The Russian psychological warfare

The Russian psychological warfare

by Armand Gosu and Octavian Manea, September 11, 2015

No one can escape the lie manufacturing machinery in the Kremlin: Obama’s decisions are falsified by the Russian press, and Kerry’s speeches, when they are not mangled, are completely made up. The British Parliament is misquoted. Sometimes the lies have a measure of restraint, but most times they are exaggerations, broad strokes, from television channels to press agencies, which concoct news that don’t exist. Therefore, it is extremely difficult, if not impossible, to effectively combat so many lies at the same time. This Brief analyzes Russia’s embrace of psychological warfare and its role in modern hybrid/non-linear wars. It looks at the influence of Evgenyi Messner’s writings on Russian military thinking today and discusses another key dimension: governance. A weak and fragile state, with legitimacy gaps, a dysfunctional and corrupted administration, provides an ideal target for psychological warfare and a strategic window of opportunity to insurgents.   


Psychological warfare, an essential component of contemporary warfare, is conducted through propaganda, manipulation, falsifying information and outright lying. What the Russian media has been doing over the last few years, especially since Viktor Yanukovich fled Kiev in February 2014, is called psychological warfare. It has two components: one for domestic use (for the public in Russia and in other former Soviet republics, where the population watches Russian television channels), and another for foreign use (for western states, in which case it uses more sophisticated instruments).

The characteristics of Russian propaganda are: generating very strong emotions, aggression, and a dramatic departure from reality. Russian television stations, with very few exceptions, create a more and more complicated and unpredictable reality, ‘generate fears, bringing people to the brink of chaos and panic’. Once created, the huge stress damages the mechanism of rational thinking, people are herded into a crowd, where archaic instincts take over, triggered by the simplest of emotions’.[1]

In Russia, whoever is not with the Kremlin, whoever criticizes Putin, or even doubts the righteousness of his policies, is considered a traitor and an enemy. Against the very few who dare express minimal reservations towards official policy, a movement formed recently, with the blessing of power, the Anti-Maidan movement, with the express objective to combat any position, to wipe out the smallest trace of doubt towards Putin’s wisdom. Anti-Maidan fights against the ‘5th column’, the enemy within.[2]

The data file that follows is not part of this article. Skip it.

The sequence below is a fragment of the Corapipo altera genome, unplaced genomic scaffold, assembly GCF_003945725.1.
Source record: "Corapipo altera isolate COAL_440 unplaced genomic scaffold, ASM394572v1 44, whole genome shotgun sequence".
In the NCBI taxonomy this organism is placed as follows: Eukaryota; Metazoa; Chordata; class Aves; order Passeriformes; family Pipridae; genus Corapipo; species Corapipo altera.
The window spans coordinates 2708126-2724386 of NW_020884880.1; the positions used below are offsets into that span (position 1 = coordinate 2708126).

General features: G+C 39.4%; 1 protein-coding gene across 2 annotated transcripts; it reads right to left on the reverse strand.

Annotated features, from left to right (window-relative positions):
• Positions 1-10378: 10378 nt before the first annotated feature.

At the same time, during the last year, the Kremlin controlled propaganda machine has paid also much attention to the “external enemy”. Here, the main enemy is the United States, who wants to lead the world alone, to impose its will abusively on other countries, in spite of the fact that nothing gives them the right to do so, since the Cold War ended in a tie, through the willing breakdown of the Soviet Union. Obama doesn’t want to discuss with Putin, does not respect Russia’s interests, which it treats with contempt, as if it were a second hand power. In the end, there is a particular tangible narrative that dominates the Russian mass media space whose meaning is to shape and induce in the public mind a certain interpretation of the post Cold War world: “Russia has developed within the last 15 years a particular narrative, an anecdotal foundation of its politics which is based on complete subjective, biased interpretation of post-war developments in Europe and elsewhere in the world. It is kind of a revanchist interpretation of the meaning of 1991 moment – the collapse of the Soviet Union – as the “illegitimate victory” of the West. After 2007 with Putin’s speech in Munich where he canonized this interpretation – he kind of signed for this perspective that Russia has been humiliated on purpose – this narrative becomes mainstream. Now, it completely dominates the national mass media. Everything that the West does is interpreted in this frame to prove the point.”[3]